Computer systems of Delta Airlines have suffered a “glitch” that is causing flight delays on the airline globally.
While the cause of the delays is still unclear, a group of cyber criminals was recently selling vulnerabilities to major airlines on the black market.
On January 3, cybercriminals on a darknet black market run by Chinese state hackers published an advertisement for information and vulnerabilities in a long list of major airlines that included Delta Airlines, United Airlines, Japan Airlines, FedEx, and others. The advertisement was under the “Air Attacks Infrastructure” category under the premium section of the online black market run by hackers who call themselves “Babylon APT.” The darknet is a large section of the Internet only accessible using specialized software, and while it has many benign uses it is also home to several black markets.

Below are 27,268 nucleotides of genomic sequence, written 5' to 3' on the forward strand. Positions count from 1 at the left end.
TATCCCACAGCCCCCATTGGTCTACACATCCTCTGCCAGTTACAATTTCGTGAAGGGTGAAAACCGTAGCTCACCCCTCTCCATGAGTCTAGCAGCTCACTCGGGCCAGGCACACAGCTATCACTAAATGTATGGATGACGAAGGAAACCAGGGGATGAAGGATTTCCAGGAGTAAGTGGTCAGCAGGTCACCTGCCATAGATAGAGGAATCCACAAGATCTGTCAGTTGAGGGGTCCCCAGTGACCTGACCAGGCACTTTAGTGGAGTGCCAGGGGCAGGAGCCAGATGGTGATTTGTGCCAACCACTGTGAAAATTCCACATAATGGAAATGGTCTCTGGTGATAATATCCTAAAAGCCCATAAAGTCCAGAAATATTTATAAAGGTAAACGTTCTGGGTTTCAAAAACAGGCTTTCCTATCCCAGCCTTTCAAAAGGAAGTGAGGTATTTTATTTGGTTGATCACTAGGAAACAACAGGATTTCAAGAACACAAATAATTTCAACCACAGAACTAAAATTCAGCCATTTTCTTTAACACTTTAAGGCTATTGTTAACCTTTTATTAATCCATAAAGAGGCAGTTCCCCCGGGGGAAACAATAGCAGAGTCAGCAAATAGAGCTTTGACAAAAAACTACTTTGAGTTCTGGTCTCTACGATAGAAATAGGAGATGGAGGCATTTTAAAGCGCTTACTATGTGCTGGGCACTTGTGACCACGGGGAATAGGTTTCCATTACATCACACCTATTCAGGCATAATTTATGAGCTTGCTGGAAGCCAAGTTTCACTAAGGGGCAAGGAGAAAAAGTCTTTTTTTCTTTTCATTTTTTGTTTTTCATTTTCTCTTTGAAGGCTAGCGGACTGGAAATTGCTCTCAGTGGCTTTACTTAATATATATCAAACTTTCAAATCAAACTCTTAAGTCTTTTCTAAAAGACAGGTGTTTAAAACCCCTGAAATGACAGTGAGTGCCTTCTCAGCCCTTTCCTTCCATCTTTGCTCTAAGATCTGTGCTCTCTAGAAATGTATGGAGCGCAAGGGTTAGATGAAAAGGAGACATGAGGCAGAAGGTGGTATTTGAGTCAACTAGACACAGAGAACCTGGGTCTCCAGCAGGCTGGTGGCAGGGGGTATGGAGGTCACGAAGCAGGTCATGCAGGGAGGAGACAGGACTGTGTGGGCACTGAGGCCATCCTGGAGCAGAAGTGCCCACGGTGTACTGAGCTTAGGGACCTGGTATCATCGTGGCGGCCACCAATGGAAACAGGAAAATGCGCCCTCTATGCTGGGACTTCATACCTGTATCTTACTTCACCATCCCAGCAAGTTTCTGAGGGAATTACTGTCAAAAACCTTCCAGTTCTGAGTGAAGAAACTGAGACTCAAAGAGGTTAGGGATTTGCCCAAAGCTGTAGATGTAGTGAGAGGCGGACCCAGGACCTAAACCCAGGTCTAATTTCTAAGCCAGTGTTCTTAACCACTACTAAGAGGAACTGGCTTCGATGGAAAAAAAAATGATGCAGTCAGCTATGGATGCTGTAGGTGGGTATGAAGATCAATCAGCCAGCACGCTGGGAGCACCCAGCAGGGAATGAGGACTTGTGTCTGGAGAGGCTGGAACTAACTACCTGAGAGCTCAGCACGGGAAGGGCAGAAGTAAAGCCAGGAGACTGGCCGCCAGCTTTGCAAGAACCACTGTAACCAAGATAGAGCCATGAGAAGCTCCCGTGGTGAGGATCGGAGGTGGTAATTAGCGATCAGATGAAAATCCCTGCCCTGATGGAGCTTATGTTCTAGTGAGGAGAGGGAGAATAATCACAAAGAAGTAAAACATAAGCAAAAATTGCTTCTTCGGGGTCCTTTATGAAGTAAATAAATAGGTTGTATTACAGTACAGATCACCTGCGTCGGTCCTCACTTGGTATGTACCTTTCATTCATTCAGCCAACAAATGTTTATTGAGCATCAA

The screenshot of the post was provided several weeks ago by a darknet researcher, Ed Alexander, who runs the world’s largest known team of darknet cybercrime undercover investigators. Alexander confirmed the full list of airlines included Delta Airlines, but noted this doesn’t necessarily mean the current outage is tied to the vulnerability posted for sale by the cybercriminals. He said “That is not to say that Babylon is not a part of it, but they certainly had some level of access.”
The Babylon APT marketplace is run by Chinese military hackers who use it to resell information and access to critical networks after finishing contract cyberattacks under the Chinese regime. The hackers also offer mercenary cyberattacks on critical infrastructure, businesses, or personal networks. Their clients include foreign governments and organized gangs of cybercriminals.